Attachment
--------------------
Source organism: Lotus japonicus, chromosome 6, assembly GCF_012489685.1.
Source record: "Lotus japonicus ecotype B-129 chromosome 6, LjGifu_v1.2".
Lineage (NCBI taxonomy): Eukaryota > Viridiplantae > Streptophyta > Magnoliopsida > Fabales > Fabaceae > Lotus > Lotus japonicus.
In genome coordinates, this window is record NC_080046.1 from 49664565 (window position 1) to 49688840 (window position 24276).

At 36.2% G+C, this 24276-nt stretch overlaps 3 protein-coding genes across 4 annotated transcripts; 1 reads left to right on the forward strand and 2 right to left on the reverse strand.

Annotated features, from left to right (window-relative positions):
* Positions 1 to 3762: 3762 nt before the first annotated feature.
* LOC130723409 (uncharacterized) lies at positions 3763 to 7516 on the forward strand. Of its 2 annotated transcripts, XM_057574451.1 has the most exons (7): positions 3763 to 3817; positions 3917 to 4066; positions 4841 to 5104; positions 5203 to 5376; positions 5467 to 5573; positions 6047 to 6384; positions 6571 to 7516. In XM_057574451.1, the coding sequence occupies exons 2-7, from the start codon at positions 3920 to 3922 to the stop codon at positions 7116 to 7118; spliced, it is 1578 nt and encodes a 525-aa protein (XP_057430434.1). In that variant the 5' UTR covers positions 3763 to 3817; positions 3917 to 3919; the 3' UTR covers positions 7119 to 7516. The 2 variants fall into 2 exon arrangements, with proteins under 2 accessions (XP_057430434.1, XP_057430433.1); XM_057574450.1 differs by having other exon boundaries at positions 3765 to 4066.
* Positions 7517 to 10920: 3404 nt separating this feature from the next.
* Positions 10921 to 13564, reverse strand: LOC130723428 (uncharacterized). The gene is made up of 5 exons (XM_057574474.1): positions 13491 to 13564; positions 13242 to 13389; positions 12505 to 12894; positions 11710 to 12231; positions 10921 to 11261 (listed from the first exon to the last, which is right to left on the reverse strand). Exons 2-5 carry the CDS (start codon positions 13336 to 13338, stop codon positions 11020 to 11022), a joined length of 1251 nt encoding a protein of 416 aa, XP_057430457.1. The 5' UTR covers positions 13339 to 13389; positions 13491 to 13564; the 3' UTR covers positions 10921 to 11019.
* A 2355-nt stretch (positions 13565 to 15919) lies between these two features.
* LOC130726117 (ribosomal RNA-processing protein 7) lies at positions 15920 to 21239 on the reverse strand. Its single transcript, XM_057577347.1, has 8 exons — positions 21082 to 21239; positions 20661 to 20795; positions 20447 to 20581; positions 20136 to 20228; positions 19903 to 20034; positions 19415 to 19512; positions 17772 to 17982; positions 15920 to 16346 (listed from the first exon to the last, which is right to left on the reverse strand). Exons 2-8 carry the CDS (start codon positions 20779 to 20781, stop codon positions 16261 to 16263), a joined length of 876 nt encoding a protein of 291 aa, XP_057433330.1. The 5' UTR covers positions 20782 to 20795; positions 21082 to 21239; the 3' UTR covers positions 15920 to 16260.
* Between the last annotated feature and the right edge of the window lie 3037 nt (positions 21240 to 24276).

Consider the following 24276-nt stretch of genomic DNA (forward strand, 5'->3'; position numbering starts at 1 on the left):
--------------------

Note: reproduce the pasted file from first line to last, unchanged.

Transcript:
Source organism: Lotus japonicus, chromosome 6, assembly GCF_012489685.1.
Source record: "Lotus japonicus ecotype B-129 chromosome 6, LjGifu_v1.2".
Lineage (NCBI taxonomy): Eukaryota > Viridiplantae > Streptophyta > Magnoliopsida > Fabales > Fabaceae > Lotus > Lotus japonicus.
In genome coordinates, this window is record NC_080046.1 from 49664565 (window position 1) to 49688840 (window position 24276).

At 36.2% G+C, this 24276-nt stretch overlaps 3 protein-coding genes across 4 annotated transcripts; 1 reads left to right on the forward strand and 2 right to left on the reverse strand.

Annotated features, from left to right (window-relative positions):
* Positions 1 to 3762: 3762 nt before the first annotated feature.
* LOC130723409 (uncharacterized) lies at positions 3763 to 7516 on the forward strand. Of its 2 annotated transcripts, XM_057574451.1 has the most exons (7): positions 3763 to 3817; positions 3917 to 4066; positions 4841 to 5104; positions 5203 to 5376; positions 5467 to 5573; positions 6047 to 6384; positions 6571 to 7516. In XM_057574451.1, the coding sequence occupies exons 2-7, from the start codon at positions 3920 to 3922 to the stop codon at positions 7116 to 7118; spliced, it is 1578 nt and encodes a 525-aa protein (XP_057430434.1). In that variant the 5' UTR covers positions 3763 to 3817; positions 3917 to 3919; the 3' UTR covers positions 7119 to 7516. The 2 variants fall into 2 exon arrangements, with proteins under 2 accessions (XP_057430434.1, XP_057430433.1); XM_057574450.1 differs by having other exon boundaries at positions 3765 to 4066.
* Positions 7517 to 10920: 3404 nt separating this feature from the next.
* Positions 10921 to 13564, reverse strand: LOC130723428 (uncharacterized). The gene is made up of 5 exons (XM_057574474.1): positions 13491 to 13564; positions 13242 to 13389; positions 12505 to 12894; positions 11710 to 12231; positions 10921 to 11261 (listed from the first exon to the last, which is right to left on the reverse strand). Exons 2-5 carry the CDS (start codon positions 13336 to 13338, stop codon positions 11020 to 11022), a joined length of 1251 nt encoding a protein of 416 aa, XP_057430457.1. The 5' UTR covers positions 13339 to 13389; positions 13491 to 13564; the 3' UTR covers positions 10921 to 11019.
* A 2355-nt stretch (positions 13565 to 15919) lies between these two features.
* LOC130726117 (ribosomal RNA-processing protein 7) lies at positions 15920 to 21239 on the reverse strand. Its single transcript, XM_057577347.1, has 8 exons — positions 21082 to 21239; positions 20661 to 20795; positions 20447 to 20581; positions 20136 to 20228; positions 19903 to 20034; positions 19415 to 19512; positions 17772 to 17982; positions 15920 to 16346 (listed from the first exon to the last, which is right to left on the reverse strand). Exons 2-8 carry the CDS (start codon positions 20779 to 20781, stop codon positions 16261 to 16263), a joined length of 876 nt encoding a protein of 291 aa, XP_057433330.1. The 5' UTR covers positions 20782 to 20795; positions 21082 to 21239; the 3' UTR covers positions 15920 to 16260.
* Between the last annotated feature and the right edge of the window lie 3037 nt (positions 21240 to 24276).

Consider the following 24276-nt stretch of genomic DNA (forward strand, 5'->3'; position numbering starts at 1 on the left):